Indian tycoon Gautam Adani has lost his title of Asia’s richest person as a rout in his conglomerate’s biggest companies deepened to $US84 billion ($A119 billion) following a short-seller report.
A report by Hindenburg Research last week alleged improper use by the group of offshore tax havens and stock manipulation, as well as concerns about high debt and the valuations of seven listed Adani companies.
It has heightened scrutiny of the conglomerate with an Australian regulator saying on Wednesday that it would review the allegations to see if further inquiries are warranted.
The Adani Group denies Hindenburg’s allegations, saying the short-seller’s narrative of stock manipulation has “no basis” and stems from an ignorance of Indian law. It has always made necessary regulatory disclosures, it says.
Stock losses on Wednesday saw Gautam Adani slip to 10th on Forbes rich list with an estimated net worth of $US84.1 billion, just below rival Mukesh Ambani, the chairman of Reliance Industries Ltd who has an estimated $US84.4 billion.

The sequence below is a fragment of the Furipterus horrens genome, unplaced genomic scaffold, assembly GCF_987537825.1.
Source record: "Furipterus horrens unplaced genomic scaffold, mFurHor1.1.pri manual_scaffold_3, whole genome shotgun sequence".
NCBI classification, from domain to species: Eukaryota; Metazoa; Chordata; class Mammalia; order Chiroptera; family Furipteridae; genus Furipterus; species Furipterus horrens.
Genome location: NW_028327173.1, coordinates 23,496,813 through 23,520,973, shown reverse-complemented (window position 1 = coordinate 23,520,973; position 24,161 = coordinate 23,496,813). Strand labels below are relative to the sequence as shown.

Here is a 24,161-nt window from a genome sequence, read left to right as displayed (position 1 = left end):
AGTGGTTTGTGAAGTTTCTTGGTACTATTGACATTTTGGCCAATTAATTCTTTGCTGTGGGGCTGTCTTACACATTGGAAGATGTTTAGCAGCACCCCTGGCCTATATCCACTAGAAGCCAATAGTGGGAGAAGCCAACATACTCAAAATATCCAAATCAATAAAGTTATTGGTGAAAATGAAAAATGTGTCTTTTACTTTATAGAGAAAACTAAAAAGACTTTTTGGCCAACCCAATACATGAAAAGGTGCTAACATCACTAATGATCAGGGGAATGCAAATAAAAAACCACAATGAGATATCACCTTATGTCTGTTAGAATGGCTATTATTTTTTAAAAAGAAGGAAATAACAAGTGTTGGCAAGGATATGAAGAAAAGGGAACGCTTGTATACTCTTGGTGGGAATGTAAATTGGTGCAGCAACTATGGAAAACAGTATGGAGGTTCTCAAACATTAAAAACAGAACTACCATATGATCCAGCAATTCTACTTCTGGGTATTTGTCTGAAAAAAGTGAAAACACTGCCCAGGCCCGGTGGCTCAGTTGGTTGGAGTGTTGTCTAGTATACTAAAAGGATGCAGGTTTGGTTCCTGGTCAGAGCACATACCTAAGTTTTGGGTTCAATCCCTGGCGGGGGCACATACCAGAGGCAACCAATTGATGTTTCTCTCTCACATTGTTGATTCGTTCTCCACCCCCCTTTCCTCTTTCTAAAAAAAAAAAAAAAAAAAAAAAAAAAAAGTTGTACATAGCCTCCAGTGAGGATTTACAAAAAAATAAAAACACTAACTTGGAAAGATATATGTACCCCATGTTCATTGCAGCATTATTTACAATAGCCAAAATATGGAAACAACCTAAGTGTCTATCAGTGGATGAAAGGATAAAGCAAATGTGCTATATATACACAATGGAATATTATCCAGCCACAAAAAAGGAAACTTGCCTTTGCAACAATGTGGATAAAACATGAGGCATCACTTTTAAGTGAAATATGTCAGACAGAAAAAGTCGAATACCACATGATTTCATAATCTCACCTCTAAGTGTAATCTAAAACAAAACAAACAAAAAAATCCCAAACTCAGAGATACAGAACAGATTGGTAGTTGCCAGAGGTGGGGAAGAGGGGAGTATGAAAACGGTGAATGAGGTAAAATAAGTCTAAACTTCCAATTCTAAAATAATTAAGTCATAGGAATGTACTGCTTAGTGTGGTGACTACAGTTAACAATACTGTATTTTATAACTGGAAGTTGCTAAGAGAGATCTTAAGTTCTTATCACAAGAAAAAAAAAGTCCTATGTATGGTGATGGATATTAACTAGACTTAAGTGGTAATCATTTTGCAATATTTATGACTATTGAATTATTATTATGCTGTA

Before the Hindenburg report, Adani had ranked third.
The worsening rout comes despite the group managing to muster support from investors to haul a share sale for flagship firm Adani Enterprises over the line on Tuesday.
Adani Enterprises plunged 20 per cent on Wednesday to bring its losses since the Hindenburg report to nearly $US15 billion.
Adani Power fell five per cent, while Adani Total Gas slumped 10 per cent, down by its daily price limit.
Adani Transmission was down six per cent and Adani Ports and Special Economic Zone dropped 15 per cent.
Adani Total Gas, a joint venture between France’s energy major Total and Adani Group, has been the biggest casualty of the short-seller report, losing about $US27 billion.
Data also showed that foreign investors sold a net $US1.5 billion worth of Indian equities since the Hindenburg report – the biggest outflow over four consecutive days since September 30.
Headaches for the Adani Group are expected to continue.
India’s markets regulator, which has been looking into deals by the conglomerate, has also said it will add Hindenburg’s report to its own preliminary investigation.
State-run Life Insurance Corporation on Monday said it would seek clarifications from Adani’s management on the short seller report.
The insurance giant was, however, a key investor in the Adani Enterprises share sale.
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